Social Media Machine

Social Media Machine

As some of you may know, I only joined Facebook last September to engage in the private Facebook group for the School of Greatness Academy 8.0 class.  I also had no Instagram or Twitter at the time. I only had a long abandoned LinkedIn page.

I prided myself on not being part of a social media machine. I was satisfied to read, write, watch TV, go outside to experience the world without documenting it and catch up with friends and family via phone calls, text messages and emails.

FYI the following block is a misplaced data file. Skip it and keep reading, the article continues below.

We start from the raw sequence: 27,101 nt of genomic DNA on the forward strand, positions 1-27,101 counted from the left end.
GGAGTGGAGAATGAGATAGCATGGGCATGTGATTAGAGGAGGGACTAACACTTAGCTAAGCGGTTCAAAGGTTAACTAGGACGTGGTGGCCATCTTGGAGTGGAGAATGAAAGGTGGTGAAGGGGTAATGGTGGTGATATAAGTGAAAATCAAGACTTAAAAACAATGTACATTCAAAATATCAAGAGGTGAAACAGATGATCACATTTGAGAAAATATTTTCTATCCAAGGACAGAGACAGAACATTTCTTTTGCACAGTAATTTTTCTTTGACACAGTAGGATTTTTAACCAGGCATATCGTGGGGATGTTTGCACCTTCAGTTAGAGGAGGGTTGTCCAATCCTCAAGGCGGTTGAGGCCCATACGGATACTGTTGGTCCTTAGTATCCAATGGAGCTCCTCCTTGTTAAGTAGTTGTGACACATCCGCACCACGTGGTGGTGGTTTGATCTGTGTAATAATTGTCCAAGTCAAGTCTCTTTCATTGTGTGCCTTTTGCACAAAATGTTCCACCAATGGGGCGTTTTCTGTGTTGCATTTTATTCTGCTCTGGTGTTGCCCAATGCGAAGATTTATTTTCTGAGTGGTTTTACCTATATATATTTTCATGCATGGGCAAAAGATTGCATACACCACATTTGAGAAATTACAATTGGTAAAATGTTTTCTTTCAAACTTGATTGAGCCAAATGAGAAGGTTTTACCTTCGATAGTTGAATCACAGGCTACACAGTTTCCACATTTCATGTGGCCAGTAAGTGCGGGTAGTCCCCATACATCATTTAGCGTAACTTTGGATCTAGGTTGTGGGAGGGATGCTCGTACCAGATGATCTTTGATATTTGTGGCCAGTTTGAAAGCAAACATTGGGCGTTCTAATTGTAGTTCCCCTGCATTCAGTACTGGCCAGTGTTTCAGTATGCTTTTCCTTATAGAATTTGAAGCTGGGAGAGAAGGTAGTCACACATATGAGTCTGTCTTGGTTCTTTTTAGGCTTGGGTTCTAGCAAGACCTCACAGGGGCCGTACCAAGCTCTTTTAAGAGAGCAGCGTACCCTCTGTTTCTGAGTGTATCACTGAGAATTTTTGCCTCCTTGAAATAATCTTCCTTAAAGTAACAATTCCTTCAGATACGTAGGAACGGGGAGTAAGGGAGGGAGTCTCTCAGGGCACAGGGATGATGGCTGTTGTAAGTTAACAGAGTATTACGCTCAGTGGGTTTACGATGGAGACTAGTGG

I heard dramatic stories of social media drama and addiction. It seemed as if people were moving through the world with their heads cast downwards or upwards in a flattering angle.

I was never one for constantly wanting to be included in pictures. I took my fair share in the days before smartphones but it felt different–somehow more natural. Years ago, I was at a dinner with some friends and it seemed like we could barely enjoy the meal without constant picture taking. I respected everyone’s right to live and document their lives as they pleased so I was never overtly vocal about my discomfort. It was evident that I didn’t love it but I never wanted to ruin anyone’s fun. As I was driving home while they continued their impromptu photo shoot after dinner, I felt a sense of disconnect. Why was I so different?  Why did I even care?